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Old 01-29-2008, 10:57 AM
 
Location: North Carolina
798 posts, read 3,084,280 times
Reputation: 294

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Hi everyone.

Having moved over 20 times in my lifetime, I think it's time I passed on a few "musts" about packing for a move. Some of it is obvious, some not.

First, you will want to draw two diagrams: one is off your current basic floorplan and the second is the new floorplan (apartments, houses, condos, whatever you got). What I do, is kinda draw in my furniture on the first floorplan. When I am on my new floorplan I draw it in PENCIL and I draw it fair big, at least taking up one whole printer-sized piece of paper (for each floor, okay). With your pencil over a few hours or days, put your furniture into place on the new floorplan. Work out any problems in your head.

Now, when you start packing boxes, you will pack knowing which room this stuff is going into. There are different categories of importance:

--- 1) Immediate stuff - toiletries, etc. I even pack my Need-It-Now kitchen separately. This is moved first!

--- 2) For the Move

--- 3) For Storage.


As I do each box, say a box of decorative items like special candles, scultpures, etc, I will title the box on TOP and an abridged version on the SHORT and LONG sides:
"Move.
Living Room (or DR or storage)
Sculptures:
*African mask
*Mexican Vases
*Italian Pottery (cups)
*Hallmark
"

On those short and long sides, I just put "Move. Living Room. Sculptures" You only need the "hint list" on top for when you are ready to start searching for items.

DO THIS FOR EVERY ROOM AND EVERY BOX. I cannot stress this enough.
Use Fat Sharpies! Write in large caps, and then small for hint list items.
You don't want to search into tens of boxes to find that one frying pan or computer cable. It saves so much time.

My most recent success story: We moved our stuff into a 2BR apartment (really 3+BR of stuff) in just a 4 hours. We were 8 people altogether. We ordered like 7 pizzas and 4 liters of coke and everything got eaten. When we moved, everything was so well organized we had time and energy to spare. The apartment was SET UP that night and we all sat around drinking beer and playing video games as some of us started putting pictures on the wall.

*** When TITLING your boxes, write on each box:
"Room 3" (or 2,3,1, according to your floorplan). TAPE on each door of the new house/apartment a sheet of paper that says "Room 3" on it, so the movers/helpers know right where the put stuff.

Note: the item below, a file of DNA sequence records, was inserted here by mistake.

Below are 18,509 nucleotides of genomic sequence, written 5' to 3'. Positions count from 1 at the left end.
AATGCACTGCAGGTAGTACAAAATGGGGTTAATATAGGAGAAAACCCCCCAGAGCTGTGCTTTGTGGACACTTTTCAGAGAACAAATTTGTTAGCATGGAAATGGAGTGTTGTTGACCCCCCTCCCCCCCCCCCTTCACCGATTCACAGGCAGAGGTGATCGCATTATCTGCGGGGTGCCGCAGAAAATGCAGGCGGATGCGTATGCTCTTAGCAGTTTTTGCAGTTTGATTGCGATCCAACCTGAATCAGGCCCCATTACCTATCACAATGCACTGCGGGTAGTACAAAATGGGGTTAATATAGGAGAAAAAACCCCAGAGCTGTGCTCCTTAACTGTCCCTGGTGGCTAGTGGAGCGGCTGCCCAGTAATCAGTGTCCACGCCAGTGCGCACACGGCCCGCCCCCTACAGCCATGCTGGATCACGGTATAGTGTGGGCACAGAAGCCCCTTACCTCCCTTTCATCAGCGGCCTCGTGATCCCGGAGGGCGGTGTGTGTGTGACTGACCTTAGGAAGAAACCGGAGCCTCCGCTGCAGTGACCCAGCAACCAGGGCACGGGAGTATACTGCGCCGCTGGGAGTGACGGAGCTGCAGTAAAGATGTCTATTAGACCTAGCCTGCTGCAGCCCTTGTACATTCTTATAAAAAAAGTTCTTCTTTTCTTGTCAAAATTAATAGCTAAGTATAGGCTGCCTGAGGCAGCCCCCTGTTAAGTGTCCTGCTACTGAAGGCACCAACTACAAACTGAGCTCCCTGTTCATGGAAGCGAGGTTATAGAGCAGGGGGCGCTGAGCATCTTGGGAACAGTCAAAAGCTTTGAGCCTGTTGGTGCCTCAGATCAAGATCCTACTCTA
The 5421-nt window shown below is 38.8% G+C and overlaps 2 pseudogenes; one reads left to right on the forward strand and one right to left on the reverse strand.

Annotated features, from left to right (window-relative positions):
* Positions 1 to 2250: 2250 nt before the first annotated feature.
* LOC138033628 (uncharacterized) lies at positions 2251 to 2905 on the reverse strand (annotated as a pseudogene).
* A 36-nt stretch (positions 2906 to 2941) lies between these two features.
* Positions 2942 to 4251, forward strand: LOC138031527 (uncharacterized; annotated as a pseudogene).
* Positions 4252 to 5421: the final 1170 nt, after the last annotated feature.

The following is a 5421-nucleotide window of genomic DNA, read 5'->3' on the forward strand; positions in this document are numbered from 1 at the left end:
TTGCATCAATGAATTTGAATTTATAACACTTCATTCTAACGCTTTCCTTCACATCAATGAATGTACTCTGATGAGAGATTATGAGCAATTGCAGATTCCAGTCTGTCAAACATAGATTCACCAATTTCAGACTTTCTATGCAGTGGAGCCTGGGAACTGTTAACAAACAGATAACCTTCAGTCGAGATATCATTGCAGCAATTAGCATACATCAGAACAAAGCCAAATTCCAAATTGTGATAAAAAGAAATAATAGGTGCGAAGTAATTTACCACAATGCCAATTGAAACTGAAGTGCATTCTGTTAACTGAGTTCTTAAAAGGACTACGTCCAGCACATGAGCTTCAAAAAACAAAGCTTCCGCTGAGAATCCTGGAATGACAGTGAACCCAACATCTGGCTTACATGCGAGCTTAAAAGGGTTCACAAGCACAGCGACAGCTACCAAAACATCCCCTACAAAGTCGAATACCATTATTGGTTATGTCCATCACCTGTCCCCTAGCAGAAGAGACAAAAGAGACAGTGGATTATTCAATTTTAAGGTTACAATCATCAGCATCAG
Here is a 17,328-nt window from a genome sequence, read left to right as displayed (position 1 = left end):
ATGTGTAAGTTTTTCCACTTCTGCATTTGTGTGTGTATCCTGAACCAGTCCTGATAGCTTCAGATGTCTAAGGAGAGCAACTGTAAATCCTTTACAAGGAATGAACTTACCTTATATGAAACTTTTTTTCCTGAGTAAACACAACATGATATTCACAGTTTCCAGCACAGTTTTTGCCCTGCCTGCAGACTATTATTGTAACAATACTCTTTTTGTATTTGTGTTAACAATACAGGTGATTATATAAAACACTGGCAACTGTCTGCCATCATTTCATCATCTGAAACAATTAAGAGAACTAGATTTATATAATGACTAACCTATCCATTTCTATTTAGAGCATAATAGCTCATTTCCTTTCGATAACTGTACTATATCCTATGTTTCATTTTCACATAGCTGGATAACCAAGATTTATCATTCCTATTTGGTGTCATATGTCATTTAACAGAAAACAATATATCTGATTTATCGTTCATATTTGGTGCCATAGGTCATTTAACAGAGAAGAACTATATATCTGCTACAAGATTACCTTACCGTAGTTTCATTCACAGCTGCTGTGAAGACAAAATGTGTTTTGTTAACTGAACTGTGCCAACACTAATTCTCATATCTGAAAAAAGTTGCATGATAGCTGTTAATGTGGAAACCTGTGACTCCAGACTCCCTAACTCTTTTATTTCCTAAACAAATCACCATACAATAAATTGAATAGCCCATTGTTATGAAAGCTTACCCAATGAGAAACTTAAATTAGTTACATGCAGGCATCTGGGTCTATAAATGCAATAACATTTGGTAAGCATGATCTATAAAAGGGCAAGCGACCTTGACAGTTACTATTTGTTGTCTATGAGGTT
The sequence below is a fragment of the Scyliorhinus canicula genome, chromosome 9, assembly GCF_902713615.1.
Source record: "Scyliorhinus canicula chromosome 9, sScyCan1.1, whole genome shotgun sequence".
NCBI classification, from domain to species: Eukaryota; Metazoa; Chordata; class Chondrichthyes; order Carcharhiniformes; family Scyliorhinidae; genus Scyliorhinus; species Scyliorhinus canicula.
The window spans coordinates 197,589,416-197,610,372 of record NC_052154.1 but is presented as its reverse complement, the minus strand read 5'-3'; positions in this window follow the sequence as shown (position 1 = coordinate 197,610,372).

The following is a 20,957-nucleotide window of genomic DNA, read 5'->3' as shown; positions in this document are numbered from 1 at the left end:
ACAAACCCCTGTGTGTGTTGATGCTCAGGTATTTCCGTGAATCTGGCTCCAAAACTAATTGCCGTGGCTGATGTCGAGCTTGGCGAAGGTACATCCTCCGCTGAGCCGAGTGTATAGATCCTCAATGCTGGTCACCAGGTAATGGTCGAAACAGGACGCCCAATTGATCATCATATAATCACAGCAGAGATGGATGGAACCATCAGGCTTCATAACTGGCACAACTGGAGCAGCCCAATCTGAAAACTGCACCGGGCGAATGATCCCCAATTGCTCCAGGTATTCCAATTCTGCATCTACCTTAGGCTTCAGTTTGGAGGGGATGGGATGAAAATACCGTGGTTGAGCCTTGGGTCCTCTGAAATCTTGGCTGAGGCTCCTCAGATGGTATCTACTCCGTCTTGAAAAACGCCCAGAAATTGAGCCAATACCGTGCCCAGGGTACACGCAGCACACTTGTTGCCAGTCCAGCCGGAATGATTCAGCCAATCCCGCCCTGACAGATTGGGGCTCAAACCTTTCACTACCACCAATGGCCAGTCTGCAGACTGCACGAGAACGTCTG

*** Hang your new floorplan sketch of furniture near the entrance so people can see it when they arrive with a box or piece of furniture.

*** Move the furniture in FIRST, before boxes. This is essential. So when you pack up your Penske or U-haul truck, carry the boxes to the truck FIRST and then all your furniture, so when you unpack the truck, the furniture comes into the house first. Also, packing your heaviest boxes near the frontmost part of the truck will ensure the best center of gravity for the truck and reduce gas consumption. It will also be a little easier to maneuver.

*** Heavy boxes should be as small as possible. Do not load up full a box of books that is large enough for all your clothes. No one will appreciate having to carry it. Make your book boxes SMALL! It will help keep the pace of your movers/helpers going.

*** Know in advance where to order your pizza from. Have a few other flyers handy like Chinese or BBQ, just in case.

*** Have a case of water bottles handy.

*** Have a total of 8 or more people helping with the move.
That results in no one single person becoming completely exhausted and with that many people it ends up being more fun than work, in a sense. Even if 4 people are taking a smoke or thirst break, you still have 4 people going. The amount of people you have will have an effect of the quality of the move in measures of time, cost, and damage reduction. If something is too heave for 2 people, 2 more can easily jump in and help without anyone else feeling bad for not doing so. It just gets the job done faster and better. If you don't know anyone in the area, you can ask your realtor or company to help you locate willing bodies who will do it for cheap (college kids, etc).